We’re seeing Black and Brown players making a real impact early in this MLB season and there are more prospects coming down the pipeline, but the numbers tell the story and MLBbro.com has some information that Jackie Robinson would be very interested in.
The percentage of Black & Brown players on 2021 Opening Day rosters (including IL, restricted and suspended players) was 7.6%, which remained generally consistent with 2019 and 2020 Opening Day rosters:
Overall the diversity of all players on Opening Day rosters (906 players in total) is 37.6%:
- 28.1% – Hispanic/Latino (255 players)
- 7.6% – Black/African-American (69 players)
- 1.4% – Asian (13 players)
- 0.4% – Native Hawaiian/Pacific Islander (4 players)
- 0.1% Native American (1 player)
Under MLB protocols for the 2021 season, each MLB Club has designated players at Alternate Training sites who will train and practice at locations near MLB ballparks. There are an additional 56 Black/African-American players.
With the 125 Black/African-American players at the Major League/Alternate Site levels to start the 2021 Season, there is tremendous future potential in the representation of players on the field. The overall diversity of MLB Alternate Sites is 39.4%.
The Texas Rangers (10) and Seattle Mariners (8) led Clubs in Black players on their Opening Day and Alternate site rosters.
With the 16th overall pick of the 2020 #MLBDraft, the #Cubs select @CaravanBaseball SS Ed Howard, No. 15 on the Top 200 Draft Prospects list: https://t.co/SLD5rlTR8X
Watch live: https://t.co/cmm19LFrdg pic.twitter.com/xmEUW0C5x2
— MLB Draft (@MLBDraft) June 11, 2020
The MLB Draft continues to show promising signs for a future increase in Black or African-American players.
Between 2012 and 2020, the first round of the MLB Draft featured 51 Black or African-American players out of 289 selections (17.6 percent), including a large percentage of alumni from MLB-led youth & amateur baseball development programs.
In the 2020 Draft, 16 of the first 73 selections (21.9 percent) were people of color including Black or African-Americans, Hispanics or Latinos, Asians, and Pacific Islanders.
Of those, 9 were Black or African-American players, accounting for 12.3 percent of the first 73 selections.
Additionally, Black amateur players continue to rank high on prospective lists ahead of the 2021 MLB Draft.
Led by Tony Reagins, one of only six African-American General Managers in MLB history, MLB’s Baseball & Softball Development group is committed to creating year-round opportunities for:
- Grassroots participation to introduce and grow game at the youngest levels.
- Through PLAY BALL, RBI and the “in-school” Fun At Bat program.
- In 2020 and 2021, successfully launched the “Drive-Thru PLAY BALL” effort specifically with Black Churches throughout the U.S.
- Diversify the baseball and softball pipeline by focusing on development and advancement through a variety of diversity-focused introductory and developmental programs.
NOTE: 95% of all baseball development event participants (Hank Aaron Invitational, DREAM SEries, Breakthrough Series) who have graduated high school have played baseball at the college or pro level.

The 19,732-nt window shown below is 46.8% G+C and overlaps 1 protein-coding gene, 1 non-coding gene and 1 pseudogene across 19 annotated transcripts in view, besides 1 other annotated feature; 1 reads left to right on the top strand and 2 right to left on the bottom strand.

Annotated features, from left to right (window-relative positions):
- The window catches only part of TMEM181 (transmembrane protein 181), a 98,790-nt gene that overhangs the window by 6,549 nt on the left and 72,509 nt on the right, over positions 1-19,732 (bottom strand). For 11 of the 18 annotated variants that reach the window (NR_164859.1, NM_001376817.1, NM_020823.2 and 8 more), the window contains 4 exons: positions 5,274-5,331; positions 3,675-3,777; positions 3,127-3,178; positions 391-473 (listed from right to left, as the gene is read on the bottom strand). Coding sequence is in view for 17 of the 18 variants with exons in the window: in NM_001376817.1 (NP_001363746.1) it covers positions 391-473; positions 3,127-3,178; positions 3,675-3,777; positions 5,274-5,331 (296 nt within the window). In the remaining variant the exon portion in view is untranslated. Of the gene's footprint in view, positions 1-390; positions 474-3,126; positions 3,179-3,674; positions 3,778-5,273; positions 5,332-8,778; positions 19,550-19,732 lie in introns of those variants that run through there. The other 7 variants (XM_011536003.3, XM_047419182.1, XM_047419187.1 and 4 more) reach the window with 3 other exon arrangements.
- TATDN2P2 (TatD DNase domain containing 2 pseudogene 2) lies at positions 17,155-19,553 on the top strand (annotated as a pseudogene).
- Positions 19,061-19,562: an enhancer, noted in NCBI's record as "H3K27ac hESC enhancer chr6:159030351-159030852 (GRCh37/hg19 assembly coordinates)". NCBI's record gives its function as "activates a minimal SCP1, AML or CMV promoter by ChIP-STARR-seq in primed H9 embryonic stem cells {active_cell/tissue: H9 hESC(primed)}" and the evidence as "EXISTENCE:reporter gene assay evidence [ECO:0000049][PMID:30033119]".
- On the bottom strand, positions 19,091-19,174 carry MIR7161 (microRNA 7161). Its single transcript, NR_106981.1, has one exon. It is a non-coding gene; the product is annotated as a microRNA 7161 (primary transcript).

- Other programs/initiatives include the MLB Youth Academy network and ID Tour
- Highlight the competitive landscape of both high school and collegiate baseball & softball.
- MLB-led programming (with USA Baseball & USA Softball) reaches more than 4 million youth around the world.
- Utilized the Jackie Robinson Training Complex in Vero Beach, FL (the former “Historic Dodgertown”) as a hub for premier youth baseball and softball programming led by MLB, USA Baseball and USA Softball.
Off The Field & In The Front Office
Chicago White Sox Executive VP Ken Williams is the lone Black man in charge of baseball operations for any major-league club. He was hired as the White Sox’s GM 21 years ago, and during the past two decades, the only other Black GMs hired throughout baseball were Tony Reagins (Los Angeles Angels) Michael Hill (Miami Marlins) and Dave Stewart (Arizona Diamondbacks.)
They have yet to get another opportunity. The only active minority GMs are Al Avila of the Detroit Tigers, Farhan Zaidi of the San Francisco Giants and Kim Ng.
Diversity Pipeline Program
Launched in 2016, DPP seeks to identify, develop and grow the pool of qualified minority and female candidates for on‐field and baseball operations positions in professional baseball.
- Has assisted in more than 215 total hires in a variety of baseball operations, coaching, and trainer roles, including 120 during the 2018-2020 cycle.
- In Q1 in 2021, the DPP has assisted with 38 hires throughout the League, 53% of which have been African-American.
- Diverse Pipeline Program candidates have increased 339% since March 2020.
Additional programs include:
- Diversity Fellowship Program (Competitive pipeline for people of diverse backgrounds into front office positions that did not previously exist)
- Former Player Internship program (has assisted former players of color – with an eye on expanding that toward more women candidates – with successful transitions into front office roles)
- Continuing education sessions with members of the Buck O’Neil Professional Baseball Scouts & Coaches Association.
- Sponsored 55 students to virtually attend the 10th Annual Society for American Baseball Research (SABR) Analytics Conference (·75% were students of color; nine from HBCUs).